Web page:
Mervi works at Norilsk Nickel as an apprentice trainee

 

Mervi Seppala

Chemical engineer Mervi Seppälä works as an apprentice trainee at the chemical plant of Norilsk Nickel Harjavalta Oy. After the three-year apprenticeship, she will become a process operator and will be offered a permanent job at the nickel plant.

Mervi likes the three-shift system and varying tasks of process operators.

A process operator job via apprenticeship

Chemical engineer Mervi works as an apprentice trainee at the chemical plant of the Russian-owned nickel manufacturer Norilsk Nickel Harjavalta Oy.

Norilsk Nickel produces nickel chemicals mainly for the electronics and battery industries, and the majority of its products are exported.

After her apprenticeship period, Mervi will become a process operator. The training is practical and allows her to carry out a wide range of tasks and acquire the required skills and knowledge while working.

"I monitor and control production and material processes, take samples, maintain equipment and pack finished products according to package size preferences of our customers," Mervi describes her work.

Mervi spends a good part of her working time at the plant's control room monitors, but her shifts also include visits to the production areas and periods at the packaging department.

"We do control rounds at the plant and visually check that all is ok. Packaging shifts, instead, are physical work as we pack the products into bags and transport them to the warehouse with trucks," she continues.

Mervi's work is based on a three-shift system. A shift cycle is composed of two mornings, two evenings, two nights and four days off. This rhythm suits Mervi very well.

"The shifts alternate quickly, and therefore my body doesn't have time to get too stuck on one shift. And four days off always feels nice," goes on Mervi, who has a six-year old son.

In addition to the shift-based work rhythm, Mervi's work is given more variety by shift types that change every two days. At times she spends more time in the control room, at other times mainly in the production areas, and sometimes nearly all her time is spent in the packaging department. Mervi does not have a favourite shift type because all three have their positive aspects.

"Control room work is interesting and a good opportunity to learn a lot. The production areas are always busy, and the packaging department is a good place just to work away listening to music, for example, as there is no need to think too much."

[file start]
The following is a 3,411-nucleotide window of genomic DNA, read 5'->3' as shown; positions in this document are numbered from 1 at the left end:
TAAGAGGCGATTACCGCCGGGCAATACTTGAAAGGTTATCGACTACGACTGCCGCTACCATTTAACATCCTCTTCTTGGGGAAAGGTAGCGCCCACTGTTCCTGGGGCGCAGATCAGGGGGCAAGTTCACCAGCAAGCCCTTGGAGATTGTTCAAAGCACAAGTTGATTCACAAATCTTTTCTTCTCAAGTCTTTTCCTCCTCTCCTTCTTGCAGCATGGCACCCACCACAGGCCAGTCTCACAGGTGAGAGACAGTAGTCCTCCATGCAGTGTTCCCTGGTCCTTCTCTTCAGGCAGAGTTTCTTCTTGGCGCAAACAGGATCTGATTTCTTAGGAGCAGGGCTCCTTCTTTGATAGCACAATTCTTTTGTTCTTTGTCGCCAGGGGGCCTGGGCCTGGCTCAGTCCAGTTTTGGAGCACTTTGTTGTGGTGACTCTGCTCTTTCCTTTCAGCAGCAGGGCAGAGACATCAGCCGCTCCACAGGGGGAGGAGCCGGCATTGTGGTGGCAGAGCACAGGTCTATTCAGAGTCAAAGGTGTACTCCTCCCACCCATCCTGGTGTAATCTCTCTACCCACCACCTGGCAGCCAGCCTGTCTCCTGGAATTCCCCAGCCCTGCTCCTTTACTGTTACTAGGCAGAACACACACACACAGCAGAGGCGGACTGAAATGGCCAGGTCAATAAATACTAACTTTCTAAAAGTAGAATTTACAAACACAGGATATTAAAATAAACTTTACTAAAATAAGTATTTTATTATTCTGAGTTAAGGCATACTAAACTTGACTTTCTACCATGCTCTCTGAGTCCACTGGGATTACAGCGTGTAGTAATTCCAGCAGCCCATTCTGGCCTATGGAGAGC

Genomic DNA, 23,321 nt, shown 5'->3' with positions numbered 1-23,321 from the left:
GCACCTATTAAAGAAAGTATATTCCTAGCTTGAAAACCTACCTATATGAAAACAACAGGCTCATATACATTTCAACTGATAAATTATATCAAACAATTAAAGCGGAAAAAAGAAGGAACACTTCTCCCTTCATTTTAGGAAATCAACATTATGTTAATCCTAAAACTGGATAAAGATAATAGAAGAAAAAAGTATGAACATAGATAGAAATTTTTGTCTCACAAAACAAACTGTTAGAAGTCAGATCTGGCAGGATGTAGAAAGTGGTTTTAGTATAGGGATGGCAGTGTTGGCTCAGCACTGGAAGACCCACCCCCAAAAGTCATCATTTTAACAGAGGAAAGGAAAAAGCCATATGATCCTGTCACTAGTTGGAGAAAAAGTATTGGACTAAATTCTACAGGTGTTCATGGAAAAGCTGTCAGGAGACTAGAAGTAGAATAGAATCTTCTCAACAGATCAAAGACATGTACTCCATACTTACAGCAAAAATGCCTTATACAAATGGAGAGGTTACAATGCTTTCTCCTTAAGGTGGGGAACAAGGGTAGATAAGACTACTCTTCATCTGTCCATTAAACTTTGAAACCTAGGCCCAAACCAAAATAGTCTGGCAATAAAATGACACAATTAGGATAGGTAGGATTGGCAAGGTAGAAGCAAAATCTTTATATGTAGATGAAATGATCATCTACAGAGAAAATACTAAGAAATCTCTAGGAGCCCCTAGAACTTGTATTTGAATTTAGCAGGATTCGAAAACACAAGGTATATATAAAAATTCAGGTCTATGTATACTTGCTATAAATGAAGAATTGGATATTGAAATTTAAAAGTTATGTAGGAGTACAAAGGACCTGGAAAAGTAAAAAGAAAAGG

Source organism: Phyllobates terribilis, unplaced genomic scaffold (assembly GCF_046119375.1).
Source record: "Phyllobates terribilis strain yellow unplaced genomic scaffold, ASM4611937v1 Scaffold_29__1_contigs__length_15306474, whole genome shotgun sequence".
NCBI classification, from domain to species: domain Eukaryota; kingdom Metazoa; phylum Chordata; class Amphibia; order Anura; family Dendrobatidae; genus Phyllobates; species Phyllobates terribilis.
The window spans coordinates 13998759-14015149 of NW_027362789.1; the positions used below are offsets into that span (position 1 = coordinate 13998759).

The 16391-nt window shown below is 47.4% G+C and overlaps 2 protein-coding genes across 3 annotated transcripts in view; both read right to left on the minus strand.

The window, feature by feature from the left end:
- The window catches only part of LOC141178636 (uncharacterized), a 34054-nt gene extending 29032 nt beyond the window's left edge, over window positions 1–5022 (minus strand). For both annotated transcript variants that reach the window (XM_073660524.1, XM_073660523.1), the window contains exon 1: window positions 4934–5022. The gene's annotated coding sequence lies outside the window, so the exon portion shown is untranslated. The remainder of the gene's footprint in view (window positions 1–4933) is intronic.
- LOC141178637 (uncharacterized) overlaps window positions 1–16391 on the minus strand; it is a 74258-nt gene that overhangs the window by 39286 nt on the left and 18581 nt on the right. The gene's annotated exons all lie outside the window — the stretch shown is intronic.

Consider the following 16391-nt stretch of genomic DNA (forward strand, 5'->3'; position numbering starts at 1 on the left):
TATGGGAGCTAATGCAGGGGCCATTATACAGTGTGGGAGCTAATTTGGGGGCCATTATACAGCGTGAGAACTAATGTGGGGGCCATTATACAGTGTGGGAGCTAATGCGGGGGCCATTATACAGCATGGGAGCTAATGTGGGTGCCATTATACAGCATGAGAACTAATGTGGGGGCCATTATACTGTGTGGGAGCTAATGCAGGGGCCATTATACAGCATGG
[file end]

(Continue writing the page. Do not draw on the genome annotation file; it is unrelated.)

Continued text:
Because Mervi belongs to the apprenticeship group, she also has one training day a week. The teaching takes place either at the plant or at WinNova in Pori. It includes both theoretical and practical content covering various areas of process operator work. The apprentice group is 19-student strong, and at the moment Mervi is the only woman.

"It has all gone very well with the men of the group. We have people with different educational backgrounds, and the team spirit is great," she says.

"For the first two years we study for the basic processing industry degree and then do another year for the vocational degree. We will graduate as process operators in 2015 and will then be offered permanent jobs at Norilsk."

Salary even while studying

Mervi has always been interested in mathematics and natural sciences. After upper secondary school, she wanted to study in the Pori area and chose the chemical engineering course at the Pori Campus of Satakunta University of Applied Sciences (SAMK). She also considered a career in healthcare or business economy but is now happy with her choice.

"My earlier studies provide a good theoretical basis for process work. I did summer work at Norilsk already during my engineering studies and liked it enough to want to learn more about the practical side of process work, too. This is why I applied for the apprentice trainee position when I saw the announcement last autumn. I felt lucky to be chosen because this apprenticeship is an excellent way to acquire the skills and information while working – and for a decent salary too!" she explains.

Mervi believes she is likely to stay at Norilsk for a long time, because it is such a stable and progressive company. Another plus are the benefits of a large company.

"We have clear rules and agreements here, and the company promotes well-being at work and strives to make this an accident-free work environment."

For Mervi, the future may hold further studies after the apprenticeship period. She can see herself studying while working, for a Master’s Degree in Engineering, for example. However, she does not plan to change the workplace.

"I'm sure Norilsk Nickel Harjavalta will be able to offer me interesting tasks and opportunities in the future as well."

 

 

 

Mervi Seppälä eng